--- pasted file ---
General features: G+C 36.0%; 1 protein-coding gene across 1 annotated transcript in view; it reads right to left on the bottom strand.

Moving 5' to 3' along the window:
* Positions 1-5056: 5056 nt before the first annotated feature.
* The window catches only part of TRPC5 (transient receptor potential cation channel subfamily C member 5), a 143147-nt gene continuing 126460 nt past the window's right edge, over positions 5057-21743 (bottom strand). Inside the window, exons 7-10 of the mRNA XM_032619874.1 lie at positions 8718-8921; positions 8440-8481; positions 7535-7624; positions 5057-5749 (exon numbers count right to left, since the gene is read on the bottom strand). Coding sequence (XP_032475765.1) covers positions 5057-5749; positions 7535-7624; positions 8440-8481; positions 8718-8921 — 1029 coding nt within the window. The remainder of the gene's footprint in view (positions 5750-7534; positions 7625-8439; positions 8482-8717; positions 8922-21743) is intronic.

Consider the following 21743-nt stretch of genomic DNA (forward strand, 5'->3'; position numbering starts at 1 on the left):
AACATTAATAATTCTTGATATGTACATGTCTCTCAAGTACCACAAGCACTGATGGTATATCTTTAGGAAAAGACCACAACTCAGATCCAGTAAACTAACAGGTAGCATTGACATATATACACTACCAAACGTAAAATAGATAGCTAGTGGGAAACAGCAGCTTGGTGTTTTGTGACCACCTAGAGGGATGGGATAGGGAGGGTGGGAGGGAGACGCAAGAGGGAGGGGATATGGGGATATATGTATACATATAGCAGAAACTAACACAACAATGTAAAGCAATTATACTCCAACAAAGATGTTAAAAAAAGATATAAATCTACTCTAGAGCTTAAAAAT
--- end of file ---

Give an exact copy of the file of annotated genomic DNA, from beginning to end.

General features: G+C 36.0%; 1 protein-coding gene across 1 annotated transcript in view; it reads right to left on the bottom strand.

Moving 5' to 3' along the window:
* Positions 1-5056: 5056 nt before the first annotated feature.
* The window catches only part of TRPC5 (transient receptor potential cation channel subfamily C member 5), a 143147-nt gene continuing 126460 nt past the window's right edge, over positions 5057-21743 (bottom strand). Inside the window, exons 7-10 of the mRNA XM_032619874.1 lie at positions 8718-8921; positions 8440-8481; positions 7535-7624; positions 5057-5749 (exon numbers count right to left, since the gene is read on the bottom strand). Coding sequence (XP_032475765.1) covers positions 5057-5749; positions 7535-7624; positions 8440-8481; positions 8718-8921 — 1029 coding nt within the window. The remainder of the gene's footprint in view (positions 5750-7534; positions 7625-8439; positions 8482-8717; positions 8922-21743) is intronic.

Consider the following 21743-nt stretch of genomic DNA (forward strand, 5'->3'; position numbering starts at 1 on the left):
AACATTAATAATTCTTGATATGTACATGTCTCTCAAGTACCACAAGCACTGATGGTATATCTTTAGGAAAAGACCACAACTCAGATCCAGTAAACTAACAGGTAGCATTGACATATATACACTACCAAACGTAAAATAGATAGCTAGTGGGAAACAGCAGCTTGGTGTTTTGTGACCACCTAGAGGGATGGGATAGGGAGGGTGGGAGGGAGACGCAAGAGGGAGGGGATATGGGGATATATGTATACATATAGCAGAAACTAACACAACAATGTAAAGCAATTATACTCCAACAAAGATGTTAAAAAAAGATATAAATCTACTCTAGAGCTTAAAAAT